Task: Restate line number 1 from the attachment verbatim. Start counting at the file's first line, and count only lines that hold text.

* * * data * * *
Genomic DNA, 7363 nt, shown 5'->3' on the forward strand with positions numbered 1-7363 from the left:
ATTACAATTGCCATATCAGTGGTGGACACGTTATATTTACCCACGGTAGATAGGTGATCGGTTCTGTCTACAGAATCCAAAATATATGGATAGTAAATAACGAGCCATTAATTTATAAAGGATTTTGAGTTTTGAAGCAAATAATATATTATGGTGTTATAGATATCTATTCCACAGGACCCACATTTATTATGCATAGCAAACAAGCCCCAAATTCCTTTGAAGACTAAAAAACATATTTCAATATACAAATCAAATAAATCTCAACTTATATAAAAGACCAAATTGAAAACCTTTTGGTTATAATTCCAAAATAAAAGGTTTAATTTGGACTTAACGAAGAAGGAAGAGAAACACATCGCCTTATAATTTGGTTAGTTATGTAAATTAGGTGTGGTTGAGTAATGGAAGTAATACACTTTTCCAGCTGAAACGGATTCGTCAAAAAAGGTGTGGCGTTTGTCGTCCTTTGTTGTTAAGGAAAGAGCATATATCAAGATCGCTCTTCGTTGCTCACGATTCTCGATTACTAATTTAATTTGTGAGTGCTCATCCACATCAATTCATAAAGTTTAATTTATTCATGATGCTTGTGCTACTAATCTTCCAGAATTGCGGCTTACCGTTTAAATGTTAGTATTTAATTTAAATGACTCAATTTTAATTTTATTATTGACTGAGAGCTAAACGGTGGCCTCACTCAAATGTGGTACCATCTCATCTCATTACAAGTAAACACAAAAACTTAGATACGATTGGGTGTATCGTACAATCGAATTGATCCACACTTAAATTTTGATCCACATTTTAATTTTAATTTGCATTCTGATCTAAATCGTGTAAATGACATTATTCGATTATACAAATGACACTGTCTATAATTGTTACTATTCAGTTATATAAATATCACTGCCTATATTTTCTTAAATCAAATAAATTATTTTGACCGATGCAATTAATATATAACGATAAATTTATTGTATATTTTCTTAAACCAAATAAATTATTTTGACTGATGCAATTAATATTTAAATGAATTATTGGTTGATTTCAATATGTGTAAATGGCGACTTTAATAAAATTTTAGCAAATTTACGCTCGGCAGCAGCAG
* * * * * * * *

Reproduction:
Genomic DNA, 7363 nt, shown 5'->3' on the forward strand with positions numbered 1-7363 from the left: